Dealing with Grief Over the Holidays
Days that once were joyful celebrations spent with family and friends can suddenly become
difficult reminders of loss for people who have experienced the death of a loved one. The first
holiday period following a loss can be particularly difficult, as it sometimes underlines how much
life has changed in the last twelve months. It’s hard to watch others get excited about the
upcoming parties and gatherings when you’re feeling overwhelmed by grief.
Your initial impulse may be to want to cancel the holidays this year, to skip the dinners, the
shopping, and the gatherings. While it's OK to be more selective about what you feel you are
ready to attend, you should avoid isolating yourself. Give yourself some alone time for
contemplation and remembrance, but also make time for planned gatherings.
Suggestions That Will Help You Cope During the Holidays
As the holiday season approaches, if you allow yourself to accept the fact that it may be difficult
at times, it will help you be prepared for it by getting the support you need and planning
accordingly. Here are a few ideas that you may find helpful:
Alter Your Traditions as You See Fit
You may find some of the old traditions to be very comforting, while others may seem
unbearable to you. Maybe you hosted the traditional family dinner in the past and, although you
don’t want to cancel it altogether, you would prefer it if it was held elsewhere. Discuss with your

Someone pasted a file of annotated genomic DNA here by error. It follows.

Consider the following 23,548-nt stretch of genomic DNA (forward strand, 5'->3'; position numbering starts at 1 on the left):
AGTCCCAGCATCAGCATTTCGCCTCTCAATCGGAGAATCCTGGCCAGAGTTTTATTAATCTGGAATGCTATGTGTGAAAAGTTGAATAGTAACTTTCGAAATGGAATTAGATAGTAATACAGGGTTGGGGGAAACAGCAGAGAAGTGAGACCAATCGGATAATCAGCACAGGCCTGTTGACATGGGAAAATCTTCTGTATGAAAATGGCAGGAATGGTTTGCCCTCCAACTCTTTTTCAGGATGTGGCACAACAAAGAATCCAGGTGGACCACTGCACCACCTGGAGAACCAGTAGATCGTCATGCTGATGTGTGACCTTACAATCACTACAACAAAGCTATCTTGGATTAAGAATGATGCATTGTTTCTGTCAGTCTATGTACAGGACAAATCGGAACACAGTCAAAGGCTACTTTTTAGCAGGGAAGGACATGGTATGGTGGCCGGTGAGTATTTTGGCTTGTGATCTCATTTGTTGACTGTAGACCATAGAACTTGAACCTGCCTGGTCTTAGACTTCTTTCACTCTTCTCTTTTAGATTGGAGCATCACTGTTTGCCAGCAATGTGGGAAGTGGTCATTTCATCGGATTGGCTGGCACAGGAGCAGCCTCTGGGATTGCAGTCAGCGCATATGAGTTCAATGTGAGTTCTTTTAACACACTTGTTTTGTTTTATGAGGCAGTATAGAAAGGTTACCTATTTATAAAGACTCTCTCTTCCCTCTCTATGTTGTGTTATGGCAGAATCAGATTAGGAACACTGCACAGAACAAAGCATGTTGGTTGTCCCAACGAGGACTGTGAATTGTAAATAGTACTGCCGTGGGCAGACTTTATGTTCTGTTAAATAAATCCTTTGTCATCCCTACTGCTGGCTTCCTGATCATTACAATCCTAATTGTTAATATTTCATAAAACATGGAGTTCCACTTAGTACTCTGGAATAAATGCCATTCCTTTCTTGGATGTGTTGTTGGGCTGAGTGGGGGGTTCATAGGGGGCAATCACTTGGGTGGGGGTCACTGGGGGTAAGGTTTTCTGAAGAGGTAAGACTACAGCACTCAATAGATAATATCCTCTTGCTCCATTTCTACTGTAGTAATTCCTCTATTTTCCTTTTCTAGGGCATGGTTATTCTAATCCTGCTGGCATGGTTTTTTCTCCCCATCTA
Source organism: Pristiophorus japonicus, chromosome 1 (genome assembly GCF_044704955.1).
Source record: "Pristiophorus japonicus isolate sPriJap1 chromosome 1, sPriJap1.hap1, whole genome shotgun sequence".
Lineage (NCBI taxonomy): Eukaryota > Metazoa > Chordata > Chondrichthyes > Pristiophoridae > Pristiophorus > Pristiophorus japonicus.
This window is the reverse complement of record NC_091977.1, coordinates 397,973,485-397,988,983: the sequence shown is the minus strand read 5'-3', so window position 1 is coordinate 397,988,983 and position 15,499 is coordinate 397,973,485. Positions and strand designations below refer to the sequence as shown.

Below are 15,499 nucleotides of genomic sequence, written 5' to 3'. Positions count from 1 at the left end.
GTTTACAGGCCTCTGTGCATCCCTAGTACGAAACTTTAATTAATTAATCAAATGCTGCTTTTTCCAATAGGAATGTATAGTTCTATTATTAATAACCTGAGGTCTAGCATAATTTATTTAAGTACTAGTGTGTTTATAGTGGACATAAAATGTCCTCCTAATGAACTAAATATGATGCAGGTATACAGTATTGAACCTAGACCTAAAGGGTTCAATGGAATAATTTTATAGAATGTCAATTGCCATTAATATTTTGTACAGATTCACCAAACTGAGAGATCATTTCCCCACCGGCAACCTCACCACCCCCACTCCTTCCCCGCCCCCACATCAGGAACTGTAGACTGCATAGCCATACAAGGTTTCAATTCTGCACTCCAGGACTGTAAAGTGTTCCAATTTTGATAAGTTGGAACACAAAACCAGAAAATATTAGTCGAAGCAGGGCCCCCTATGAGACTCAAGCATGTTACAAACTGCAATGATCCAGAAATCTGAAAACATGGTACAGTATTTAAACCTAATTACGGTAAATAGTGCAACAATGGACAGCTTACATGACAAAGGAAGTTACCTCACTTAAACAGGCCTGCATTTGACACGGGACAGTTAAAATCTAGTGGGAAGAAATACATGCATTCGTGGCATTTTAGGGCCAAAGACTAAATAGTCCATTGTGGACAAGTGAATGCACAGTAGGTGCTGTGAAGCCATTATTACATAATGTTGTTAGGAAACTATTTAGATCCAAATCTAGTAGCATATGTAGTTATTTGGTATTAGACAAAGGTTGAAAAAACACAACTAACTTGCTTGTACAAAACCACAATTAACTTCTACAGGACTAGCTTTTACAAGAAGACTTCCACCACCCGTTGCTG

loved ones which traditions you want to keep, which ones you want to alter, and which ones you
want to drop.
Give yourself permission to do things differently this year. If you’ve always tried to make the
holidays perfect for everyone, give yourself a break and let go of those expectations. If you don’t
feel up to sending holiday cards the way you have in the past, that’s perfectly fine too.
It's OK to Feel a Wide Range of Emotions
Chances are you will experience a full range of emotions during the holidays. There will be
times of great sadness. There are countless things you will encounter that may trigger memories
and grief. Permit yourself to cry whenever you need to, whether it's at the dinner table, at the
grocery store or anywhere else.
Grieving doesn’t exclude the possibility of experiencing moments of joy too. Laughing and
enjoying yourself doesn't mean you have forgotten your loved one. You shouldn't feel guilty
about feeling joy and happiness; you should cherish those moments.
Lean on Friends and Family as Much as You Need
Surrounding yourself with loving and supportive people is essential. Share your feelings and
memories with them. Accept offers of help whenever they arise, whether it's with decorating,
baking, shopping or any of your other chores. It will help to prevent you feeling overwhelmed by
your to-do list.
Be Kind to Yourself and to Others
Take good care of yourself. Pay attention to your emotions and seek counseling if you feel the
need to talk.
There’s also therapeutic benefit and comfort that can come from doing good deeds for others.
Maybe you can volunteer or make a donation in memory of the person you lost, or you could
sponsor a family in need for the holidays.
When all is said and done, there are no right or wrong ways to celebrate the holidays after you
have experienced loss. The important thing is to plan ahead and find healthy ways to cope.